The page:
We care for our cemeteries as a whole, so that conservation or
reconstruction can and often does involve teams from different
disciplines: horticulture, headstone carving and manufacture, and
the architectural maintenance teams. The cemeteries are the
sum of their individual parts and it is teamwork at all levels that
helps to maintain their overall appearance.
Even the most durable materials require maintenance - especially
when they are used in constructions that are nearly 100 years old.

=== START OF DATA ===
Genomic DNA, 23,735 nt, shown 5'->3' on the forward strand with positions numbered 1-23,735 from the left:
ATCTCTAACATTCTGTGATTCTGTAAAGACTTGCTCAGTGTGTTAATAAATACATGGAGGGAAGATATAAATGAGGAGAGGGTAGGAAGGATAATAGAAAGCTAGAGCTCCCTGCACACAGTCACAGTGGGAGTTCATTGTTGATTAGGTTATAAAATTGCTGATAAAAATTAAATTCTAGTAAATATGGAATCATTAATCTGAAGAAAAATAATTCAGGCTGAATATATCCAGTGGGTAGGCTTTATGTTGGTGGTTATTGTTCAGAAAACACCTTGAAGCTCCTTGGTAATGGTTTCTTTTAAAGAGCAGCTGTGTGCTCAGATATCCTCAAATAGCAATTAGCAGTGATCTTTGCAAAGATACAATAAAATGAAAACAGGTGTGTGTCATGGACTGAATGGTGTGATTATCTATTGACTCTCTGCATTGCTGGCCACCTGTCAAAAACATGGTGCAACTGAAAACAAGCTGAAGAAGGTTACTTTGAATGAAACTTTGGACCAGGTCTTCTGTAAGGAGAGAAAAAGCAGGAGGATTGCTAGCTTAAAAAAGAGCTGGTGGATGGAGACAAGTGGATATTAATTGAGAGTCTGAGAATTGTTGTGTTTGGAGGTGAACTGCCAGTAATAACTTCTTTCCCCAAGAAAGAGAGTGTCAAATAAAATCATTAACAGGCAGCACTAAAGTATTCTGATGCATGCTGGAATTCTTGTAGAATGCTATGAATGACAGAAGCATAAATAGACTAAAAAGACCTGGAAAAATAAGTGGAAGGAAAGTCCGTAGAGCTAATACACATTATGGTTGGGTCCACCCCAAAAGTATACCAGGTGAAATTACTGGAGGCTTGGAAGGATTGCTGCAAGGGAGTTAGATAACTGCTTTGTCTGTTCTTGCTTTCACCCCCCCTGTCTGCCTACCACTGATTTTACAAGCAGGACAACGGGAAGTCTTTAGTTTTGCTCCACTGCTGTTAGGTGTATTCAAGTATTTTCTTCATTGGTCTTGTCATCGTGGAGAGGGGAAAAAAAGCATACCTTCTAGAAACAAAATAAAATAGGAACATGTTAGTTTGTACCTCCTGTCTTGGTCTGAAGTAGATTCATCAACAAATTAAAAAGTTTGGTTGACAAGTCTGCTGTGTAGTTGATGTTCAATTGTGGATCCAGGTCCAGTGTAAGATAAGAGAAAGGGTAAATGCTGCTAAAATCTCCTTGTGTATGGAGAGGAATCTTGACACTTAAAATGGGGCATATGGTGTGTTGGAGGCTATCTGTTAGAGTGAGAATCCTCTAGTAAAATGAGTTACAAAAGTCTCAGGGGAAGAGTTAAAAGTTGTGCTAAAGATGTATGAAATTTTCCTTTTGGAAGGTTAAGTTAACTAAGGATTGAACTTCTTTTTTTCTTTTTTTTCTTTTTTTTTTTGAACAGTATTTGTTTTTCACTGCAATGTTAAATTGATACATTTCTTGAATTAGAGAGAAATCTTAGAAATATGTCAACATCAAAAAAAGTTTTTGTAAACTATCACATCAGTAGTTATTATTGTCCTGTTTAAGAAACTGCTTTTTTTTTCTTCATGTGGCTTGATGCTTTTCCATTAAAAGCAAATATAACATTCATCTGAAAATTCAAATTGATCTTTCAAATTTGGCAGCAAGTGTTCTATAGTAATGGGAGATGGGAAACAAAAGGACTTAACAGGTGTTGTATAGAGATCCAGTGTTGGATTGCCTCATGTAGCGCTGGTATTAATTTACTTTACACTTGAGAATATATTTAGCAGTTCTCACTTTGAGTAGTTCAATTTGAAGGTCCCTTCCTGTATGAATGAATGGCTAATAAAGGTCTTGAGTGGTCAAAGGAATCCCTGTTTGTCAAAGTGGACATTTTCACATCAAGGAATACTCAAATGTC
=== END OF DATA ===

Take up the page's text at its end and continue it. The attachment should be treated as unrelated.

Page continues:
Climate change, pollution and vandalism all take their toll on our
architecture. Conservation and maintenance is an ongoing
task. Structural renovation projects can involve anything
from reroofing buildings to devising new access or drainage
systems, while headstones, memorials and sculptures are kept in
good order by a regular cycle of maintenance. To ensure quality
materials and craftsmanship remain a priority, the Commission
employs specialist masons and runs its own workshops where many of
the replacement headstones are made.
In 2009 the Commission's architect, Barry Edwards, was asked to
construct a brand new cemetery at Fromelles to take the remains of
250 Australian and British servicemen who had lost their lives in
the Battles of Fromelles in July 1916.